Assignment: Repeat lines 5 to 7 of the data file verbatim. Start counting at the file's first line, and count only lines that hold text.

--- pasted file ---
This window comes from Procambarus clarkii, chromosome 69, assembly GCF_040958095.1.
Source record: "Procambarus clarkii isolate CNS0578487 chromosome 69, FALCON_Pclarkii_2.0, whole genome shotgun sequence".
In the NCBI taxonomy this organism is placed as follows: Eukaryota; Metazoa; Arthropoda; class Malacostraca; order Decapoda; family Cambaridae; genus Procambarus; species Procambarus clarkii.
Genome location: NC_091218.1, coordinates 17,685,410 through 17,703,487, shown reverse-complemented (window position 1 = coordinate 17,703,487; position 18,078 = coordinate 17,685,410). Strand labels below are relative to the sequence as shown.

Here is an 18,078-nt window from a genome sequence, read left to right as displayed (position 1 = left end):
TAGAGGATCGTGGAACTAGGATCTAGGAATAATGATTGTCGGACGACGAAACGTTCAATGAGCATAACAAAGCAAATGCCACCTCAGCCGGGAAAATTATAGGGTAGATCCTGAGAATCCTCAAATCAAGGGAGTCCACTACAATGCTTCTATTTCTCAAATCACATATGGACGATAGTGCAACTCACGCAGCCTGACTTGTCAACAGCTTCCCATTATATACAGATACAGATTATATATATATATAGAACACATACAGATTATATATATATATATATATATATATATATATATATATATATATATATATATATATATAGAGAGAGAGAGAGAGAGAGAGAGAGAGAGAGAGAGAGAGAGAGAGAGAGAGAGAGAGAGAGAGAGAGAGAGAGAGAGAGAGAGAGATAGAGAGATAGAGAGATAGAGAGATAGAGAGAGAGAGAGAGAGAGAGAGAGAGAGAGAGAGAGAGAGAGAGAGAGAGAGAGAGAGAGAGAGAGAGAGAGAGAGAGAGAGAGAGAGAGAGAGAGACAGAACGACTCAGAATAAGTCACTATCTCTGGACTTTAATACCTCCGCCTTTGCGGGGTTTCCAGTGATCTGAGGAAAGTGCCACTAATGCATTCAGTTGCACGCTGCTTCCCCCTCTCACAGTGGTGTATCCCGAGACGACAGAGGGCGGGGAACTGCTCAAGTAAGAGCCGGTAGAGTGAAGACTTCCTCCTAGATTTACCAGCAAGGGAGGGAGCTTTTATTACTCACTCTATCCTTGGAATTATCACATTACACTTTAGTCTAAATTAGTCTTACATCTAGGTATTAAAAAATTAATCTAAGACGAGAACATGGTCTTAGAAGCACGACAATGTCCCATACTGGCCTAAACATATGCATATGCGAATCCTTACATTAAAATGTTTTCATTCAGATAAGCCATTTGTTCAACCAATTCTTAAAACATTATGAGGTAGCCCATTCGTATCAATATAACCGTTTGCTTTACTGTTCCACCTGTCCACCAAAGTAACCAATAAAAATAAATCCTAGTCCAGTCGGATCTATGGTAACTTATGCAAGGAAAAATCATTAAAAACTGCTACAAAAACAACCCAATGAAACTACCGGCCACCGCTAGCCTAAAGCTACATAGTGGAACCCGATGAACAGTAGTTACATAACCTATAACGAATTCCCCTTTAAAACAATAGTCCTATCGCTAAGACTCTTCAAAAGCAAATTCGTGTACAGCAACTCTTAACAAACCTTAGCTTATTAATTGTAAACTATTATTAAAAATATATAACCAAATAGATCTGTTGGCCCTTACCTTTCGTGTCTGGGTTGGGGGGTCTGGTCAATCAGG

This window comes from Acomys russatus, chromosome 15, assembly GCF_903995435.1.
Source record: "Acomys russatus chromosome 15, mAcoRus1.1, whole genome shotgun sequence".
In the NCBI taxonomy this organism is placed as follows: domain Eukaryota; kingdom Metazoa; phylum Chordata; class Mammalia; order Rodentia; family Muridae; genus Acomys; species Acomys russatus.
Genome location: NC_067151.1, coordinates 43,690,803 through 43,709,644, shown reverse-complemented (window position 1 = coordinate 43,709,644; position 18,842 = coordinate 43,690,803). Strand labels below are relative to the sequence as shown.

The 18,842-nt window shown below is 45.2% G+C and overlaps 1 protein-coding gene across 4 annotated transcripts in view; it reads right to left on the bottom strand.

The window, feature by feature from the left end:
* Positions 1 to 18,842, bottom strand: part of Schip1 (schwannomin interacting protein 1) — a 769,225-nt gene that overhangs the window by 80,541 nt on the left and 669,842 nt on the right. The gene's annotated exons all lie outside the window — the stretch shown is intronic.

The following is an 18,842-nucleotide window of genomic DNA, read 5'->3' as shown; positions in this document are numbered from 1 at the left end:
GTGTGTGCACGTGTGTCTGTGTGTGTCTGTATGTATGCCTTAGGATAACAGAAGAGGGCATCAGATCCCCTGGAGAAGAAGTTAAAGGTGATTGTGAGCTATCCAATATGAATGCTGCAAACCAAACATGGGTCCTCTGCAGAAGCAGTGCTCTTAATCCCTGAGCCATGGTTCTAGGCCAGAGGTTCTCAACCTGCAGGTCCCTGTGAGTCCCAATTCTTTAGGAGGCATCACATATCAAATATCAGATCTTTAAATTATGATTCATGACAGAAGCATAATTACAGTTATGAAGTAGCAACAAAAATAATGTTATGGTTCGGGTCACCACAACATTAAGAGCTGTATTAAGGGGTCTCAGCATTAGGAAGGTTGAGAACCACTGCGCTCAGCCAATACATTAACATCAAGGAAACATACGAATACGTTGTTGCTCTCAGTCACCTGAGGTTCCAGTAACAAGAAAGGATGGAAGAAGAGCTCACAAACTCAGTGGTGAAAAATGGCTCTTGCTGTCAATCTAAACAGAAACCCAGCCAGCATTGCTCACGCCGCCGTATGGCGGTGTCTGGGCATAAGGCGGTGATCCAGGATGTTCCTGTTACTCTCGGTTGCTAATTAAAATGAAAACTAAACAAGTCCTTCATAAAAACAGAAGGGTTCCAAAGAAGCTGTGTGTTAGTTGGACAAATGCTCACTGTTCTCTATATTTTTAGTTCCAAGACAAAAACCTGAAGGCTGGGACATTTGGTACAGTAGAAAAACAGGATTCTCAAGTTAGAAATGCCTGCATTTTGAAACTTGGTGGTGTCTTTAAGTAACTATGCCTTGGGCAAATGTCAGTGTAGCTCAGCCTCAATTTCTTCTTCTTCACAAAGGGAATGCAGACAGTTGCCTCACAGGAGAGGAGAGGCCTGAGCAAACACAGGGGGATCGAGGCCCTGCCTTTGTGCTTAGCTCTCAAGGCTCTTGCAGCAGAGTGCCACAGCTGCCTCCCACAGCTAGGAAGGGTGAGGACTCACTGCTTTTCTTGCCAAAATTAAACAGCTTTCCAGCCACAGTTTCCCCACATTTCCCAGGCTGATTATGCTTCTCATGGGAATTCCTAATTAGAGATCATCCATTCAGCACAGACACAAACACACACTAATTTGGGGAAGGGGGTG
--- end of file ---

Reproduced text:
Here is an 18,078-nt window from a genome sequence, read left to right as displayed (position 1 = left end):
TAGAGGATCGTGGAACTAGGATCTAGGAATAATGATTGTCGGACGACGAAACGTTCAATGAGCATAACAAAGCAAATGCCACCTCAGCCGGGAAAATTATAGGGTAGATCCTGAGAATCCTCAAATCAAGGGAGTCCACTACAATGCTTCTATTTCTCAAATCACATATGGACGATAGTGCAACTCACGCAGCCTGACTTGTCAACAGCTTCCCATTATATACAGATACAGATTATATATATATATAGAACACATACAGATTATATATATATATATATATATATATATATATATATATATATATATATATATATATATAGAGAGAGAGAGAGAGAGAGAGAGAGAGAGAGAGAGAGAGAGAGAGAGAGAGAGAGAGAGAGAGAGAGAGAGAGAGAGAGAGAGAGATAGAGAGATAGAGAGATAGAGAGATAGAGAGAGAGAGAGAGAGAGAGAGAGAGAGAGAGAGAGAGAGAGAGAGAGAGAGAGAGAGAGAGAGAGAGAGAGAGAGAGAGAGAGAGAGAGAGAGAGACAGAACGACTCAGAATAAGTCACTATCTCTGGACTTTAATACCTCCGCCTTTGCGGGGTTTCCAGTGATCTGAGGAAAGTGCCACTAATGCATTCAGTTGCACGCTGCTTCCCCCTCTCACAGTGGTGTATCCCGAGACGACAGAGGGCGGGGAACTGCTCAAGTAAGAGCCGGTAGAGTGAAGACTTCCTCCTAGATTTACCAGCAAGGGAGGGAGCTTTTATTACTCACTCTATCCTTGGAATTATCACATTACACTTTAGTCTAAATTAGTCTTACATCTAGGTATTAAAAAATTAATCTAAGACGAGAACATGGTCTTAGAAGCACGACAATGTCCCATACTGGCCTAAACATATGCATATGCGAATCCTTACATTAAAATGTTTTCATTCAGATAAGCCATTTGTTCAACCAATTCTTAAAACATTATGAGGTAGCCCATTCGTATCAATATAACCGTTTGCTTTACTGTTCCACCTGTCCACCAAAGTAACCAATAAAAATAAATCCTAGTCCAGTCGGATCTATGGTAACTTATGCAAGGAAAAATCATTAAAAACTGCTACAAAAACAACCCAATGAAACTACCGGCCACCGCTAGCCTAAAGCTACATAGTGGAACCCGATGAACAGTAGTTACATAACCTATAACGAATTCCCCTTTAAAACAATAGTCCTATCGCTAAGACTCTTCAAAAGCAAATTCGTGTACAGCAACTCTTAACAAACCTTAGCTTATTAATTGTAAACTATTATTAAAAATATATAACCAAATAGATCTGTTGGCCCTTACCTTTCGTGTCTGGGTTGGGGGGTCTGGTCAATCAGG

This window comes from Acomys russatus, chromosome 15, assembly GCF_903995435.1.